In my first years as a graphic designer, my world consisted mainly of paper, books and magazines. To give you an example, my bachelor and master thesis were both printed books (Yes - I am that old). So i was born analog, but i wanted to become more digital.
In the last three years, I have done my own personal digitalization and transformed from the analog design world into a digital one to the point that last weekend I created and launched my first crypto art - an NFT.
But First – What is an NFT?
I have read about NFTs before from time to time. Then, two weeks ago, the internet went wild about the news that a well-known New York gallery sold a digital painting worth $69 million for the first time. And this made me thinking a bit more about the subject again and I decided to join the hype. Let's get rich!
But what is a NFT and how does it work? NFT stands for Non-Fungible Token which is secured by the Ethereum blockchain. 1 ETH is a fungible token – like bitcoin – a digital currency that is exchangeable. However, in contrast to ETH, a NFT can represent ownership of unique items. These unique items can be digital art like an image or a video, or any other digital asset. Within the process of creating an NFT, the digital asset will get connected to the token - which is called "minting". Even though that image can easily be copied or recreated, the NFT can prove to a third-party that a specific person or entity owns this token. This makes digital art verifiable and unique.
What excites me so much about NFTs is that they make it possible to give digital art a real value. In addition it gives digital artists the opportunity to be perceived as artists in the same way as their colleagues who paint with brush and paint on canvas. So this means that digital art can finally step up to it's physical counterpart. The beginning of a whole new era of art.
Currently it feels like that one can basically mint everything to an NFT and people go crazy about it. Why? Because people always liked to collect special and rare things like stamps, pokemon cards, oil paintings and so on - the list is basically endless.
Circling back to my own story about transforming from an analog world to a digital one, the first step was to make my work more digital. Three years ago I gave up being self-employment and started working as an art director at IMG.LY. We do develop software for photo and video editing. Our first product was the Photoeditor SDK later followed by our Videoeditor SDK. However, last year we started defining our goals and begin the journey to transform our editor into a completely new tool that combines photo editing with automatic layouting. Automated and simplified processes make it possible for designer to focus more on the development of cool concepts instead of struggling with the technology itself.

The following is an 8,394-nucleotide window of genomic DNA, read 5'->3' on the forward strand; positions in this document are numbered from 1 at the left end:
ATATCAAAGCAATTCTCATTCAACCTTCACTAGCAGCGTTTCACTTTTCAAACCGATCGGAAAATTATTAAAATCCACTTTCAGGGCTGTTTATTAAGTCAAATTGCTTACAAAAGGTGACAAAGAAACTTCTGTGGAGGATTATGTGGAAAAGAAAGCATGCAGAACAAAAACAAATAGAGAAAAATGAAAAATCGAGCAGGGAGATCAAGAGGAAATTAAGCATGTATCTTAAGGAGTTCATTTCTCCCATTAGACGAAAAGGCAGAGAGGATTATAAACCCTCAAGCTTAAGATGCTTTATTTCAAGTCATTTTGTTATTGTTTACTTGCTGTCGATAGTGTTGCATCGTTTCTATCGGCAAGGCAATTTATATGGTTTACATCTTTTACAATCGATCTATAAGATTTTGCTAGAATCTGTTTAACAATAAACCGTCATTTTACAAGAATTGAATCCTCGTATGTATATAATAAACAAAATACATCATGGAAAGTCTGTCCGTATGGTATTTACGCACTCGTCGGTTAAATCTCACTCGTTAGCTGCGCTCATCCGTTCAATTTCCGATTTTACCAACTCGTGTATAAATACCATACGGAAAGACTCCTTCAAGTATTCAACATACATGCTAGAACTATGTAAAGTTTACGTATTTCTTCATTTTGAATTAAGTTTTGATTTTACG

Some time ago - while testing the functions of our tool, I created a series of pixel-art images. In my opinion this pixel-art style fits the topic of NFTs quite well, so that I created a small series with three matching images, which got the name "Life behind Pixels".
One of these pictures was supposed to be my first NFT, but I had to realize that my digital transformation still has some gaps that I need to fill. There are various marketplaces that function like galleries, where one can upload their digital art for everyone to see and be verified as an official artist. I chose Rarible because it has a rather small community compared to the big ones like e.g. OpenSea and it is possible for everyone to join. Other marketplaces tend to select artists they work with based on the number of followers and how well-known they are in the community.
If you want to create an NFT – so called "minting" it, you have to connect your digital wallet to one of these platforms and pay a fee (gas) of about $60 in Ethereum. Unfortunately I don't have a wallet or even digital money, so what can I do? I asked my boyfriend who works as firmware engineer in the 9elements cyber security department and who was of course already deep in the crypto universe and bang: My first NFT was minted. Now I'm even more fired up.
And although this NFT topic is on everyone's lips in the digital scene right now, I recently noticed in a clubhouse talk with other designers that this hasn't arrived everywhere yet.
And now what?
First we are curious to see what happens with our first NFT and we are trying to find out what else is possible with it. Instead of attaching unique information to a simple image file and making it unique, there is a way more potential behind it: NFTs can be minted in a way that allows them to react to their environment using their integrated code. For example they can show a different state in the morning, at noon and in the evening or their appearance changes due to the number of attached wallets.
Right now we're looking at everything there is to know about NFT and blockchain to develop more crypto art and be part of the new era. Our plan is to create a new piece of crypto art every month. I'm trying to figure out what's hot in crypto design right now. What do we need to stand out and be visually and technically unique?
And what are the options if you don't have a friend working in the tech area?I think besides a monthly NFT, there could also be a monthly blogpost ;)
Despite the fact that I am super thrilled about NFTs and that I finally generated my own, there is also a lot of controversial discussion going on about the climate impact of NFTs and the energy consumed to mint digital assets. If you like to follow up with this discussion, I put together some interesting links where you can also find some alternatives to the “minting” process:
Calculate the CO2 Footprint of your Ethereum address: https://carbon.fyi/